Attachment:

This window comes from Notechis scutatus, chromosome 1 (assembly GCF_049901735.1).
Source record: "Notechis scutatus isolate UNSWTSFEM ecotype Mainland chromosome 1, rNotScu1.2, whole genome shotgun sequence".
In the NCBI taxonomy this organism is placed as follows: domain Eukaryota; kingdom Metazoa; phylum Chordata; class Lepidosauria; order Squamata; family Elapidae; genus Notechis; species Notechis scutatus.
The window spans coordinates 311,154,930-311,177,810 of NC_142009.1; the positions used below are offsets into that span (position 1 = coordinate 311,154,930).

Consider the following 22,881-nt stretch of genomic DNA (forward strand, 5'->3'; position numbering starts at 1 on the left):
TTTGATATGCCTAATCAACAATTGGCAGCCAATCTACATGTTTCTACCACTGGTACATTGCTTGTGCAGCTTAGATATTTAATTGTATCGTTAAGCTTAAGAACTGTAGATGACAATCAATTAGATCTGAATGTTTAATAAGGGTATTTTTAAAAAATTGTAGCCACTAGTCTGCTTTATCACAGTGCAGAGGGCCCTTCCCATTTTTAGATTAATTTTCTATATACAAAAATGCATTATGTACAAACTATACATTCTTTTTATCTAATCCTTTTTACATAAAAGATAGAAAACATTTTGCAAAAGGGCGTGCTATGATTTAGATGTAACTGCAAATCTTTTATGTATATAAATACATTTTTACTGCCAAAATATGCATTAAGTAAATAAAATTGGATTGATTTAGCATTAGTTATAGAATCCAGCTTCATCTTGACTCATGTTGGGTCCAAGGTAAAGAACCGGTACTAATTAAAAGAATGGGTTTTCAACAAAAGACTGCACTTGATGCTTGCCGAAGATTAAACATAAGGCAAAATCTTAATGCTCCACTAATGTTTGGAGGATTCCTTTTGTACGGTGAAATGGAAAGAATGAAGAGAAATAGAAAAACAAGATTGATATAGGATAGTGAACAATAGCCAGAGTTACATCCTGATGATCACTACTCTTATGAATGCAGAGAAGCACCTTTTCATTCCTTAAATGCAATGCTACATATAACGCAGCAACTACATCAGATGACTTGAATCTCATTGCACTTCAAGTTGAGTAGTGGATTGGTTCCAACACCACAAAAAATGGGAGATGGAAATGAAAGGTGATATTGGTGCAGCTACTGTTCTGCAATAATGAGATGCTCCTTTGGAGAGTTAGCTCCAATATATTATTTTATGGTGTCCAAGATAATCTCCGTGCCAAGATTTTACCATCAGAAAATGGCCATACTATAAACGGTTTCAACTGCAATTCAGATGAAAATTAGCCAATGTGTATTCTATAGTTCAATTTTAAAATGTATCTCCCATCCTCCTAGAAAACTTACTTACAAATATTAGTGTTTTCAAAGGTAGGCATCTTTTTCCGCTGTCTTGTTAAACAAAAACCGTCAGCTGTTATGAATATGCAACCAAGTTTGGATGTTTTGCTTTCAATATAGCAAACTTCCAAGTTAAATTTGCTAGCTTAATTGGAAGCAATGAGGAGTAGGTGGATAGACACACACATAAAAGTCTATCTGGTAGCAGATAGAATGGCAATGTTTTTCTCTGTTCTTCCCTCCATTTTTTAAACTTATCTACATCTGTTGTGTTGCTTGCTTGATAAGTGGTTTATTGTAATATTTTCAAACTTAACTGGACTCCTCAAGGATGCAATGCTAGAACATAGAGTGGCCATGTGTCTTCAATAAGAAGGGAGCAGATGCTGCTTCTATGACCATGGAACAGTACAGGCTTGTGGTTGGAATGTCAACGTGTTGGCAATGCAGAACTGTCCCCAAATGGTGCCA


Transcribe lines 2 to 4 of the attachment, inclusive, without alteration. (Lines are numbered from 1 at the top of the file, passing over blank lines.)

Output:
Source record: "Notechis scutatus isolate UNSWTSFEM ecotype Mainland chromosome 1, rNotScu1.2, whole genome shotgun sequence".
In the NCBI taxonomy this organism is placed as follows: domain Eukaryota; kingdom Metazoa; phylum Chordata; class Lepidosauria; order Squamata; family Elapidae; genus Notechis; species Notechis scutatus.
The window spans coordinates 311,154,930-311,177,810 of NC_142009.1; the positions used below are offsets into that span (position 1 = coordinate 311,154,930).